The Role of Trust in Computer Security

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    Abstract

    Summary form only given. Traditional security technologies are based on numerous assumptions about the environment in which systems are used. This includes assumptions about the enforcement of legislative and contractual frameworks, limitations of particular technologies and the constraints on human behaviour imposed by social and religious norms. Most of these assumptions, however, are implicit and they will fail when the environment of the systems change, e.g., when systems are used on a global scale on the Internet. This talk identifies such implicit assumptions in current security technologies and show how many of them concern the placement of trust on human or system agents. We argue that making such assumptions about trust explicit is an essential requirement for the future of system security and argue why the formalisation of computational trust is necessary when we wish to reason about system security.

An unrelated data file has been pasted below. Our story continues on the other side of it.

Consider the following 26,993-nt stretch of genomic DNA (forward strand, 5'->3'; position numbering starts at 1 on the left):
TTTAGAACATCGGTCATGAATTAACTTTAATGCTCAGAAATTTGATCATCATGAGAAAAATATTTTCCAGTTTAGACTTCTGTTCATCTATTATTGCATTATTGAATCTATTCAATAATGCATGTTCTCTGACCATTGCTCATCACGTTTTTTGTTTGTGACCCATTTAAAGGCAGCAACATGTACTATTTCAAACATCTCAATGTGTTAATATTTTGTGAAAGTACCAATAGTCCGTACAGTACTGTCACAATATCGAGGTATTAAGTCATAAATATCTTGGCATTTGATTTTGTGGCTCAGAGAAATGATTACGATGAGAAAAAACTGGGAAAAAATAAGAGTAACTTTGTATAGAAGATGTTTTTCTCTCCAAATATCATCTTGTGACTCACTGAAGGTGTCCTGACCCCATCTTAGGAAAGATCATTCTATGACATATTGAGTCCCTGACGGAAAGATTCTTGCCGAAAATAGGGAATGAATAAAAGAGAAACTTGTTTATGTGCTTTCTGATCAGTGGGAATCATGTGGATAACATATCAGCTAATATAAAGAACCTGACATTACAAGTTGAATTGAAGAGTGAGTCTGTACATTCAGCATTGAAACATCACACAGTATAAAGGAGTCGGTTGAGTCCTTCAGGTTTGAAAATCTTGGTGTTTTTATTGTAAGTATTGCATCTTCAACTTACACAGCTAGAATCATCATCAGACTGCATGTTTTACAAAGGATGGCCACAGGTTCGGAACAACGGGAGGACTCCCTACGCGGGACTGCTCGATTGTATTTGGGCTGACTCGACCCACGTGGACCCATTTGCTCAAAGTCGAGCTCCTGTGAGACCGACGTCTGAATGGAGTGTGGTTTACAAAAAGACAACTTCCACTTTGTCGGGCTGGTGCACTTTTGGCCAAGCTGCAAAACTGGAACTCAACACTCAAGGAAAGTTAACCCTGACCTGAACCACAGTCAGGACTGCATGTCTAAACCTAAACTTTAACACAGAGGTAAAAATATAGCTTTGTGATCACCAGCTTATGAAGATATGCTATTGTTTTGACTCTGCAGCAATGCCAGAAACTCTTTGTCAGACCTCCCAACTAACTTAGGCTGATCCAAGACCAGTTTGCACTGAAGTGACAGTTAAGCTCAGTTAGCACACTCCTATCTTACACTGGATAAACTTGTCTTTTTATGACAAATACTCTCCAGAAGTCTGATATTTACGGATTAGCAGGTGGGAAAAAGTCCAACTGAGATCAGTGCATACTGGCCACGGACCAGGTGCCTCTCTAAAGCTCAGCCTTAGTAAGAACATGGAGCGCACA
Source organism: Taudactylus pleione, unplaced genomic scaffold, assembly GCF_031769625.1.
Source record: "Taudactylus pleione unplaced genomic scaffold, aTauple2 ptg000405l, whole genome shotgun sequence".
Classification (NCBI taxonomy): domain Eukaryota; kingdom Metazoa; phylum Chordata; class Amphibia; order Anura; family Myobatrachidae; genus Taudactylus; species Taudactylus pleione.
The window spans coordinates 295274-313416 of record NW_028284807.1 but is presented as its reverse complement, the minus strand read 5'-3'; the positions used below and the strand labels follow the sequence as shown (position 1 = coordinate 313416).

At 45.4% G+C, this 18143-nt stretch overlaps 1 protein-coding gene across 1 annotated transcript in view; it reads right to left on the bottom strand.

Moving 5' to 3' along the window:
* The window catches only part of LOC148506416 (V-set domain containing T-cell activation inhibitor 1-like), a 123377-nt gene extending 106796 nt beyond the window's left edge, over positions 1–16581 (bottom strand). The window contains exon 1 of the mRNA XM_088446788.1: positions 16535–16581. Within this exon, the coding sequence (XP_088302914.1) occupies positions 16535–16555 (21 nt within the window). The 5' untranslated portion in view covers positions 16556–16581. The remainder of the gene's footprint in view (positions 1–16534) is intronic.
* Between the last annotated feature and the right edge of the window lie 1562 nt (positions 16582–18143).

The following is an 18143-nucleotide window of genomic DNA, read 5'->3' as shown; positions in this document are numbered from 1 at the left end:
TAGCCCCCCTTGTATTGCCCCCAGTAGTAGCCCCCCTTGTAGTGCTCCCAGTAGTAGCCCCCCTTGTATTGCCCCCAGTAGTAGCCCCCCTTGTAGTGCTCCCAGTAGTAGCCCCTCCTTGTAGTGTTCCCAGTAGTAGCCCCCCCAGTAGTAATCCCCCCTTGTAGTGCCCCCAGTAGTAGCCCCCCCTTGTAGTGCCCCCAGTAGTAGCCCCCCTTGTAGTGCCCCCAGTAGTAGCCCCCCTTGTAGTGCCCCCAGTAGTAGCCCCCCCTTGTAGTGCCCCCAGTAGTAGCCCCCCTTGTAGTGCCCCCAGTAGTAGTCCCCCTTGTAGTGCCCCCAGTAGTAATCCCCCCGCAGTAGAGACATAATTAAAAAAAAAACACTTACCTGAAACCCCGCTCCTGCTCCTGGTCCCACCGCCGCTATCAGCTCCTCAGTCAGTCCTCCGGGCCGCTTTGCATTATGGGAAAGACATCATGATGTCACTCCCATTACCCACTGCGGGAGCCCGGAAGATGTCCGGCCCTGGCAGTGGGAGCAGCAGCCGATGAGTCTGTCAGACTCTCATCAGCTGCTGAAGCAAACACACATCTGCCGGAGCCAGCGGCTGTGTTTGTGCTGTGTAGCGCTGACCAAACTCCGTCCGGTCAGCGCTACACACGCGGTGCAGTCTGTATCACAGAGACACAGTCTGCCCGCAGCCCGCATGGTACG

Original languageEnglish
    Title of host publication2012 Tenth Annual International Conference on Privacy, Security and Trust (PST)
    PublisherIEEE
    Publication date2012
    Pages236
    ISBN (Print)978-1-4673-2323-9
    ISBN (Electronic)978-1-4673-2325-3
    DOIs
    Publication statusPublished - 2012
    Event10th Annual International Conference on Privacy, Security and Trust (PST 2012) - Institut MINES-TELECOM, Paris, France
    Duration: 16 Jul 201218 Jul 2012
    http://www.unb.ca/pstnet/pst2012/cfp.htm

    Conference

    Conference10th Annual International Conference on Privacy, Security and Trust (PST 2012)
    LocationInstitut MINES-TELECOM
    Country/TerritoryFrance
    CityParis
    Period16/07/201218/07/2012
    Internet address

    Bibliographical note

    Keynote talk at the 3rd Workshop on Trustworthy Self-Organizing Systems (TSOS 2012).

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